How to Master the Frog Stitch (as painlessly as possible)

As a community, quilters are known for their positive attitudes and even humorous outlook on life. As a beginner quilter, I quickly learned that there was a whole new language to learn, that pretty much reflects quilters’ quirkiness. Frog stitching was one of the first terms I would have to become familiar with, and a sewing technique I was quickly to master as a beginner quilting.

It took me a while to understand what this meant. On forums I would see other quilters talking about having to frog something, and at times would even brag about their frogging skills and even argue at who was the queen frog. I finally started connecting the dots when I saw this phrase used within the context of “reverse stitching.” You see, part of the quilting experience seems to involve not making (or admitting to making) mistakes. Rather, when things don’t quite work out the way you planned, this is a great opportunity to learn. At least that’s what I’ve come to believe.

So what, pray, is the Frog Stitch? Simply put, it’s when you make a boo boo and have to RIPPIT, RIPPIT!

For one reason or another, every quilter will have to rip out stitches at one point or another. That’s why the seam ripper was invented, right? Wrong! More often than not, I use my seam ripper as a stiletto. I have a quicker and easier method to approach frogging. This I learned as a child from my mother. I can remember many a time when I was called to hold tightly onto one piece of the fabric she was stitching, while she ran a razor blade down along the stitches and quickly ripped them out. Nifty.

Now, in as much as possible, we all avoid frog stitching. But sometimes it is inevitable. As I discovered this morning when I went to sew on the borders for my Rectangle Fun quilt. All of a sudden I realized I had inverted the order of the third and fourth panel, and when I sewed both halves together I ended up with the fabric matching on 3 pairs of rectangles.

Now if this had happened once, or even three times scattered throughout the quilt, I would have let it slide. And insisted it was just part of the charm of the quilt. But this repetition happened along the same seam, smack down the center of the quilt. I knew this was going to bother me. Better to go back and redo. The only thing that has changed compared to my mother’s razor blade method is that we now have rotary cutters that do the same trick. And are easier to hold. I use a small one for this.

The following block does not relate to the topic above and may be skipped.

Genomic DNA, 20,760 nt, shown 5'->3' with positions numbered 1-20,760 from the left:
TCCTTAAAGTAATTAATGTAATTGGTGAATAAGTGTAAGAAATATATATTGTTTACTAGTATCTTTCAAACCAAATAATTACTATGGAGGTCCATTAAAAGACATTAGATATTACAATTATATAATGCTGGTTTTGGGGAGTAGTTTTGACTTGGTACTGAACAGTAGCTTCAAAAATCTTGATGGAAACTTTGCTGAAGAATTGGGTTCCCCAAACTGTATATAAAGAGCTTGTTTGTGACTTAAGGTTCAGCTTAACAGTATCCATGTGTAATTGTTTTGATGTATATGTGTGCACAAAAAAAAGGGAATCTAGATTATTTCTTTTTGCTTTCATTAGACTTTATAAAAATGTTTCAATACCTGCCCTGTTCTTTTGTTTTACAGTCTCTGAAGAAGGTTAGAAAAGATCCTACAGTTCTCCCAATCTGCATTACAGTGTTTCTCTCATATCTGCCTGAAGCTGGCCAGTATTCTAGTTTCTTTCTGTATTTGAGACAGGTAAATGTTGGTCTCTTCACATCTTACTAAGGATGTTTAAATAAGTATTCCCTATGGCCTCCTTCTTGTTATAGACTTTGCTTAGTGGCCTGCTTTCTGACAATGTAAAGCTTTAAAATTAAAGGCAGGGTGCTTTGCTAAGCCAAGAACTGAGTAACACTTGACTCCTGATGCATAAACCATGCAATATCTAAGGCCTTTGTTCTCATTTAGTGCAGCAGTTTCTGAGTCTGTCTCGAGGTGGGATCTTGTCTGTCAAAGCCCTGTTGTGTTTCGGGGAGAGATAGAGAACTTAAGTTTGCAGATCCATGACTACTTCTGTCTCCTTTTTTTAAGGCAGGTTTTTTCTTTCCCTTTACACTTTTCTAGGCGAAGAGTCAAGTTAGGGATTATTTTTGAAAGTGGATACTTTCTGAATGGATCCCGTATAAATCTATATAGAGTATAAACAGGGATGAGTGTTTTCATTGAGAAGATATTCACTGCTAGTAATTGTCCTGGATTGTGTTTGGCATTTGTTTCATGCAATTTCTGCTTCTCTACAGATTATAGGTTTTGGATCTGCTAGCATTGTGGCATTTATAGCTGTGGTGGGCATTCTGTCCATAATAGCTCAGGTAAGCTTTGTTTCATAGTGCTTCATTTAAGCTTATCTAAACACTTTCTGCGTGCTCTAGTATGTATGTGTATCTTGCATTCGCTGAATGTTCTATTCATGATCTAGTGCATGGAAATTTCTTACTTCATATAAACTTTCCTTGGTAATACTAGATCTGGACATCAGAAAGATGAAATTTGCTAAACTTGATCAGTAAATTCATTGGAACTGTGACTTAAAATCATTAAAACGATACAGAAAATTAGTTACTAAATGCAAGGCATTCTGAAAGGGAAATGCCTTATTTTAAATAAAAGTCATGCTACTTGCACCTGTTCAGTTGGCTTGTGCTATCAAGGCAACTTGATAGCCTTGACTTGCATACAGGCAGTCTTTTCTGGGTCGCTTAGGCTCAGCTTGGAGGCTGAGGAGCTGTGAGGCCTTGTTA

Now probably the most annoying thing about the Frog Stitch is having to deal with all those little threads that remain stuck in the seam line. And I had two long seams to deal with.

Enter another modern quilting “tool:” the masking tape. (I don’t know if this was available as a kid. Maybe that’s why my mom didn’t use it.)

Simply tear off a piece long enough to wind around your fingers. Wind it with the sticky side out and tape the ends onto each.

And now simply roll the tape along the wrong side of the fabric (don’t ask me why, it is easier doing this on the wrong side). Lift the tape up and you will see all those little threads have now been easily lifted off onto the tape.

Keep rolling along the entire seam line until all the threads have been lifted off. You might have to use several pieces of tape for this. And when you’re finished, turn your piece over to the right side and pick up any loose threads on that side.

So… not so painful after all, right?

This entry was posted in Machines, Supplies, & Notions, Tutorials |Comments closed
  • Angie Padilla

    I am a self-learner. I taught myself to sew and to quilt. And I taught myself how to draw. I am learning how to dye my own fabrics and am dabbling with mixed media. I am a quilt designer and teacher, and design and publish my own line of quilt patterns. With this blog I would like to share the bits and pieces of my life.

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